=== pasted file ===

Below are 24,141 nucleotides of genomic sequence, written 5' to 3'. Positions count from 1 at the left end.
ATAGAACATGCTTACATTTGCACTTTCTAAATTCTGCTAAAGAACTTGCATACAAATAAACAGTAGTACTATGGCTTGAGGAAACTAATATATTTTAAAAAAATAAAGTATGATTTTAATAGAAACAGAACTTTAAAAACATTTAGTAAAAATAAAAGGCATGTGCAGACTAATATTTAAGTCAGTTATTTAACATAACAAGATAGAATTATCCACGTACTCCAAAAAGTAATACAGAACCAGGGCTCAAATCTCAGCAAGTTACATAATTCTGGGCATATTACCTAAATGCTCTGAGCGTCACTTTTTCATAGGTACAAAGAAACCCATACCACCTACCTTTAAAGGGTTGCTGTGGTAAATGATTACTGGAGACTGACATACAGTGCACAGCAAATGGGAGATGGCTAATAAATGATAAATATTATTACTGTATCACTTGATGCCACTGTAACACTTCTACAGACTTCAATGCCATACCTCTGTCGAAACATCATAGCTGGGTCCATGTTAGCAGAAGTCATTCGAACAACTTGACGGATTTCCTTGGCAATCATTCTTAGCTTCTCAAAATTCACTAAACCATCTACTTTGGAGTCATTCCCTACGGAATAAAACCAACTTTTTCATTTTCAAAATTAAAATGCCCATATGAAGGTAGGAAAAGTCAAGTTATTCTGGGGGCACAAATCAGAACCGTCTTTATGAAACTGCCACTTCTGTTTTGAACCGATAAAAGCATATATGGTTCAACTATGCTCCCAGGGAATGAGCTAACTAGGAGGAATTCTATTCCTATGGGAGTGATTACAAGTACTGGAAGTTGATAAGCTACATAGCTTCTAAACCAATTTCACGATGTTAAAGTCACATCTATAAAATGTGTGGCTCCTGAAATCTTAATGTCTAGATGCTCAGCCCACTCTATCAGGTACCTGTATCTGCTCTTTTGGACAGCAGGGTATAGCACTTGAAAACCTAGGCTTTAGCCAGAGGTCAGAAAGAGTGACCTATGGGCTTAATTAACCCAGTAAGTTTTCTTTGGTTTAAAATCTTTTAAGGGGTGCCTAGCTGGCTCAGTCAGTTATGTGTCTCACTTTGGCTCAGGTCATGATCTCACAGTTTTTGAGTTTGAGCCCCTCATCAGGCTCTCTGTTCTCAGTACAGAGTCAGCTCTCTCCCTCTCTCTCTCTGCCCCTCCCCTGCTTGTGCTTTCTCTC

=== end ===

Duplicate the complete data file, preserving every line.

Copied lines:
Below are 24,141 nucleotides of genomic sequence, written 5' to 3'. Positions count from 1 at the left end.
ATAGAACATGCTTACATTTGCACTTTCTAAATTCTGCTAAAGAACTTGCATACAAATAAACAGTAGTACTATGGCTTGAGGAAACTAATATATTTTAAAAAAATAAAGTATGATTTTAATAGAAACAGAACTTTAAAAACATTTAGTAAAAATAAAAGGCATGTGCAGACTAATATTTAAGTCAGTTATTTAACATAACAAGATAGAATTATCCACGTACTCCAAAAAGTAATACAGAACCAGGGCTCAAATCTCAGCAAGTTACATAATTCTGGGCATATTACCTAAATGCTCTGAGCGTCACTTTTTCATAGGTACAAAGAAACCCATACCACCTACCTTTAAAGGGTTGCTGTGGTAAATGATTACTGGAGACTGACATACAGTGCACAGCAAATGGGAGATGGCTAATAAATGATAAATATTATTACTGTATCACTTGATGCCACTGTAACACTTCTACAGACTTCAATGCCATACCTCTGTCGAAACATCATAGCTGGGTCCATGTTAGCAGAAGTCATTCGAACAACTTGACGGATTTCCTTGGCAATCATTCTTAGCTTCTCAAAATTCACTAAACCATCTACTTTGGAGTCATTCCCTACGGAATAAAACCAACTTTTTCATTTTCAAAATTAAAATGCCCATATGAAGGTAGGAAAAGTCAAGTTATTCTGGGGGCACAAATCAGAACCGTCTTTATGAAACTGCCACTTCTGTTTTGAACCGATAAAAGCATATATGGTTCAACTATGCTCCCAGGGAATGAGCTAACTAGGAGGAATTCTATTCCTATGGGAGTGATTACAAGTACTGGAAGTTGATAAGCTACATAGCTTCTAAACCAATTTCACGATGTTAAAGTCACATCTATAAAATGTGTGGCTCCTGAAATCTTAATGTCTAGATGCTCAGCCCACTCTATCAGGTACCTGTATCTGCTCTTTTGGACAGCAGGGTATAGCACTTGAAAACCTAGGCTTTAGCCAGAGGTCAGAAAGAGTGACCTATGGGCTTAATTAACCCAGTAAGTTTTCTTTGGTTTAAAATCTTTTAAGGGGTGCCTAGCTGGCTCAGTCAGTTATGTGTCTCACTTTGGCTCAGGTCATGATCTCACAGTTTTTGAGTTTGAGCCCCTCATCAGGCTCTCTGTTCTCAGTACAGAGTCAGCTCTCTCCCTCTCTCTCTCTGCCCCTCCCCTGCTTGTGCTTTCTCTC